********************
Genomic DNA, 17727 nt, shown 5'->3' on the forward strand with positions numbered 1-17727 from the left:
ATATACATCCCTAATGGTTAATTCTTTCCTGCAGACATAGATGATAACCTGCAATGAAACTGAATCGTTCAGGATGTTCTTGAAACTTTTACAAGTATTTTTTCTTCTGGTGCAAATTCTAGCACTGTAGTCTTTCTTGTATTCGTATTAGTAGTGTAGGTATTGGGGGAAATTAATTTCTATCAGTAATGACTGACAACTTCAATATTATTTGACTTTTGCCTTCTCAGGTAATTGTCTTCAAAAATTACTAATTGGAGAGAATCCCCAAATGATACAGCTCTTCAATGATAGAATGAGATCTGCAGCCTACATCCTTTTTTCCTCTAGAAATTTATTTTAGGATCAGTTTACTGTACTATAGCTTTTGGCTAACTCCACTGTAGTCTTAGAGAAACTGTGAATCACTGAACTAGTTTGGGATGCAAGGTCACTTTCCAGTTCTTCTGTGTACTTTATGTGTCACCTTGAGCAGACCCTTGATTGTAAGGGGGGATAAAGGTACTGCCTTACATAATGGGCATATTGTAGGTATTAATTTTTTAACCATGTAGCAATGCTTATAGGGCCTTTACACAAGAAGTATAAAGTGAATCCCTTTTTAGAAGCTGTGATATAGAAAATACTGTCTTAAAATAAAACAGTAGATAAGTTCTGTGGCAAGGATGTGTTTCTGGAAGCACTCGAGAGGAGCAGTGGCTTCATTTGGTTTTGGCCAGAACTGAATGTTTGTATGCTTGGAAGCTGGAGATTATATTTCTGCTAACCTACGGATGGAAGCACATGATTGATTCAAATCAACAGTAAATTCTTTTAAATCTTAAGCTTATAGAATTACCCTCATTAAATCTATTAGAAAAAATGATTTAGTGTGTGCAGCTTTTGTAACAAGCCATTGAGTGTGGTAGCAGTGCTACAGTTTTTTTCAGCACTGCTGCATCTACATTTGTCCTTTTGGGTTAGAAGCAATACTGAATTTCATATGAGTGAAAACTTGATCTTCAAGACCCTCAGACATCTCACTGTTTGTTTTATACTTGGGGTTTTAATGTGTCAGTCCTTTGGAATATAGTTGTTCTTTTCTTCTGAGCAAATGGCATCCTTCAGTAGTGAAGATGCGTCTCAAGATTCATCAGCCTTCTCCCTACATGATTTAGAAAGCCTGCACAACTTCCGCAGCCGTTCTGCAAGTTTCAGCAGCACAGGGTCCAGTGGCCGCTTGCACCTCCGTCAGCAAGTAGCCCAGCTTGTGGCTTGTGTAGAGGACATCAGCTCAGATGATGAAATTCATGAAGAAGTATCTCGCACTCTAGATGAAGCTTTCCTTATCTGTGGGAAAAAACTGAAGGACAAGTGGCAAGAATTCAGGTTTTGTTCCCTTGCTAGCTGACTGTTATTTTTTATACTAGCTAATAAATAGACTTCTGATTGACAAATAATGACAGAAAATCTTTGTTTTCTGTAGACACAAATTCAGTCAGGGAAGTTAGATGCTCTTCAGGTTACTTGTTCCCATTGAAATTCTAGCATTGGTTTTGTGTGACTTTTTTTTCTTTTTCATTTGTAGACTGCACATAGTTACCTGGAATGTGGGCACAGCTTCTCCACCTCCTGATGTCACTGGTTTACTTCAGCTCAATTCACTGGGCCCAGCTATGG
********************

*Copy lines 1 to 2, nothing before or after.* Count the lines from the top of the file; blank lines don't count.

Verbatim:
Genomic DNA, 17727 nt, shown 5'->3' on the forward strand with positions numbered 1-17727 from the left:
ATATACATCCCTAATGGTTAATTCTTTCCTGCAGACATAGATGATAACCTGCAATGAAACTGAATCGTTCAGGATGTTCTTGAAACTTTTACAAGTATTTTTTCTTCTGGTGCAAATTCTAGCACTGTAGTCTTTCTTGTATTCGTATTAGTAGTGTAGGTATTGGGGGAAATTAATTTCTATCAGTAATGACTGACAACTTCAATATTATTTGACTTTTGCCTTCTCAGGTAATTGTCTTCAAAAATTACTAATTGGAGAGAATCCCCAAATGATACAGCTCTTCAATGATAGAATGAGATCTGCAGCCTACATCCTTTTTTCCTCTAGAAATTTATTTTAGGATCAGTTTACTGTACTATAGCTTTTGGCTAACTCCACTGTAGTCTTAGAGAAACTGTGAATCACTGAACTAGTTTGGGATGCAAGGTCACTTTCCAGTTCTTCTGTGTACTTTATGTGTCACCTTGAGCAGACCCTTGATTGTAAGGGGGGATAAAGGTACTGCCTTACATAATGGGCATATTGTAGGTATTAATTTTTTAACCATGTAGCAATGCTTATAGGGCCTTTACACAAGAAGTATAAAGTGAATCCCTTTTTAGAAGCTGTGATATAGAAAATACTGTCTTAAAATAAAACAGTAGATAAGTTCTGTGGCAAGGATGTGTTTCTGGAAGCACTCGAGAGGAGCAGTGGCTTCATTTGGTTTTGGCCAGAACTGAATGTTTGTATGCTTGGAAGCTGGAGATTATATTTCTGCTAACCTACGGATGGAAGCACATGATTGATTCAAATCAACAGTAAATTCTTTTAAATCTTAAGCTTATAGAATTACCCTCATTAAATCTATTAGAAAAAATGATTTAGTGTGTGCAGCTTTTGTAACAAGCCATTGAGTGTGGTAGCAGTGCTACAGTTTTTTTCAGCACTGCTGCATCTACATTTGTCCTTTTGGGTTAGAAGCAATACTGAATTTCATATGAGTGAAAACTTGATCTTCAAGACCCTCAGACATCTCACTGTTTGTTTTATACTTGGGGTTTTAATGTGTCAGTCCTTTGGAATATAGTTGTTCTTTTCTTCTGAGCAAATGGCATCCTTCAGTAGTGAAGATGCGTCTCAAGATTCATCAGCCTTCTCCCTACATGATTTAGAAAGCCTGCACAACTTCCGCAGCCGTTCTGCAAGTTTCAGCAGCACAGGGTCCAGTGGCCGCTTGCACCTCCGTCAGCAAGTAGCCCAGCTTGTGGCTTGTGTAGAGGACATCAGCTCAGATGATGAAATTCATGAAGAAGTATCTCGCACTCTAGATGAAGCTTTCCTTATCTGTGGGAAAAAACTGAAGGACAAGTGGCAAGAATTCAGGTTTTGTTCCCTTGCTAGCTGACTGTTATTTTTTATACTAGCTAATAAATAGACTTCTGATTGACAAATAATGACAGAAAATCTTTGTTTTCTGTAGACACAAATTCAGTCAGGGAAGTTAGATGCTCTTCAGGTTACTTGTTCCCATTGAAATTCTAGCATTGGTTTTGTGTGACTTTTTTTTCTTTTTCATTTGTAGACTGCACATAGTTACCTGGAATGTGGGCACAGCTTCTCCACCTCCTGATGTCACTGGTTTACTTCAGCTCAATTCACTGGGCCCAGCTATGG